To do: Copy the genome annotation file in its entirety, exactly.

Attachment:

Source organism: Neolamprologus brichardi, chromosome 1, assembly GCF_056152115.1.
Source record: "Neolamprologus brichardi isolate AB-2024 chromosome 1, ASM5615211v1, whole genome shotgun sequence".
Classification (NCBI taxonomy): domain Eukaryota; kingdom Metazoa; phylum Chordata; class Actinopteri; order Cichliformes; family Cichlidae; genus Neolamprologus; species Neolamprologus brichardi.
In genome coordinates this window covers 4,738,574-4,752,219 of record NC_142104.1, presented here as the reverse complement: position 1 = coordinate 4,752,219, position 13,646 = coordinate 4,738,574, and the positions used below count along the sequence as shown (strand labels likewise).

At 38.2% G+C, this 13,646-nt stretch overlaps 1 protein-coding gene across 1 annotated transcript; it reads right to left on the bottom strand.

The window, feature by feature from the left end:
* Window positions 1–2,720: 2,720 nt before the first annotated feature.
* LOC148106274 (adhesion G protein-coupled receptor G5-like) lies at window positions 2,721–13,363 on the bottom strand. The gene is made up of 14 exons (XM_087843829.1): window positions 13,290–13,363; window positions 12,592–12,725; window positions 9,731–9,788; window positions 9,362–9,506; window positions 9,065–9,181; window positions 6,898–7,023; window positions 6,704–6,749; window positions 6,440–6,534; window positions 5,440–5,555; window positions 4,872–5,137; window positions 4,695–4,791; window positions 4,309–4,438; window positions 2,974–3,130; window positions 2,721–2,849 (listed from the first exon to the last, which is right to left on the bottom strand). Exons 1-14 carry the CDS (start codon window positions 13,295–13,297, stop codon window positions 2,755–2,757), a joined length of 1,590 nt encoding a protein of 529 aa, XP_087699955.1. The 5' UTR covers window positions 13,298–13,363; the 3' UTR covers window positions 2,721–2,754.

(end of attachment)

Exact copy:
Source organism: Neolamprologus brichardi, chromosome 1, assembly GCF_056152115.1.
Source record: "Neolamprologus brichardi isolate AB-2024 chromosome 1, ASM5615211v1, whole genome shotgun sequence".
Classification (NCBI taxonomy): domain Eukaryota; kingdom Metazoa; phylum Chordata; class Actinopteri; order Cichliformes; family Cichlidae; genus Neolamprologus; species Neolamprologus brichardi.
In genome coordinates this window covers 4,738,574-4,752,219 of record NC_142104.1, presented here as the reverse complement: position 1 = coordinate 4,752,219, position 13,646 = coordinate 4,738,574, and the positions used below count along the sequence as shown (strand labels likewise).

At 38.2% G+C, this 13,646-nt stretch overlaps 1 protein-coding gene across 1 annotated transcript; it reads right to left on the bottom strand.

The window, feature by feature from the left end:
* Window positions 1–2,720: 2,720 nt before the first annotated feature.
* LOC148106274 (adhesion G protein-coupled receptor G5-like) lies at window positions 2,721–13,363 on the bottom strand. The gene is made up of 14 exons (XM_087843829.1): window positions 13,290–13,363; window positions 12,592–12,725; window positions 9,731–9,788; window positions 9,362–9,506; window positions 9,065–9,181; window positions 6,898–7,023; window positions 6,704–6,749; window positions 6,440–6,534; window positions 5,440–5,555; window positions 4,872–5,137; window positions 4,695–4,791; window positions 4,309–4,438; window positions 2,974–3,130; window positions 2,721–2,849 (listed from the first exon to the last, which is right to left on the bottom strand). Exons 1-14 carry the CDS (start codon window positions 13,295–13,297, stop codon window positions 2,755–2,757), a joined length of 1,590 nt encoding a protein of 529 aa, XP_087699955.1. The 5' UTR covers window positions 13,298–13,363; the 3' UTR covers window positions 2,721–2,754.